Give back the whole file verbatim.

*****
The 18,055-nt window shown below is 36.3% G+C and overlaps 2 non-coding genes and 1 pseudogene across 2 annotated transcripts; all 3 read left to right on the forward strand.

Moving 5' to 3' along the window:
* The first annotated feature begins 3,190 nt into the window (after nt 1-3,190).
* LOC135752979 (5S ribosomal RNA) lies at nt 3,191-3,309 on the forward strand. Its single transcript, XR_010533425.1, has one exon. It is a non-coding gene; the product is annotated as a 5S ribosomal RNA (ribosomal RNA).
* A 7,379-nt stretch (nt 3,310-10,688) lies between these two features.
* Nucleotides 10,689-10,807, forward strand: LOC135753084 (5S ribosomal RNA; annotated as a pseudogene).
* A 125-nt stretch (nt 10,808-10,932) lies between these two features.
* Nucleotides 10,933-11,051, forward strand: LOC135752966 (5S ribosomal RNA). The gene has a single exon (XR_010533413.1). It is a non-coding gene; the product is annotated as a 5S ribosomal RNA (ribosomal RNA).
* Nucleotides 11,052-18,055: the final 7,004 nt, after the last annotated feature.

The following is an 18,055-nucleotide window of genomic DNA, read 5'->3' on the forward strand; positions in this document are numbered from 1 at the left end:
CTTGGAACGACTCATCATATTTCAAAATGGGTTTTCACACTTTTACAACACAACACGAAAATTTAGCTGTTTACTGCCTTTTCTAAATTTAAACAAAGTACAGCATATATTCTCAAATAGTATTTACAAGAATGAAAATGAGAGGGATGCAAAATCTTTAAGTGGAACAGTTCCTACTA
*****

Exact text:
The 18,055-nt window shown below is 36.3% G+C and overlaps 2 non-coding genes and 1 pseudogene across 2 annotated transcripts; all 3 read left to right on the forward strand.

Moving 5' to 3' along the window:
* The first annotated feature begins 3,190 nt into the window (after nt 1-3,190).
* LOC135752979 (5S ribosomal RNA) lies at nt 3,191-3,309 on the forward strand. Its single transcript, XR_010533425.1, has one exon. It is a non-coding gene; the product is annotated as a 5S ribosomal RNA (ribosomal RNA).
* A 7,379-nt stretch (nt 3,310-10,688) lies between these two features.
* Nucleotides 10,689-10,807, forward strand: LOC135753084 (5S ribosomal RNA; annotated as a pseudogene).
* A 125-nt stretch (nt 10,808-10,932) lies between these two features.
* Nucleotides 10,933-11,051, forward strand: LOC135752966 (5S ribosomal RNA). The gene has a single exon (XR_010533413.1). It is a non-coding gene; the product is annotated as a 5S ribosomal RNA (ribosomal RNA).
* Nucleotides 11,052-18,055: the final 7,004 nt, after the last annotated feature.

The following is an 18,055-nucleotide window of genomic DNA, read 5'->3' on the forward strand; positions in this document are numbered from 1 at the left end:
CTTGGAACGACTCATCATATTTCAAAATGGGTTTTCACACTTTTACAACACAACACGAAAATTTAGCTGTTTACTGCCTTTTCTAAATTTAAACAAAGTACAGCATATATTCTCAAATAGTATTTACAAGAATGAAAATGAGAGGGATGCAAAATCTTTAAGTGGAACAGTTCCTACTA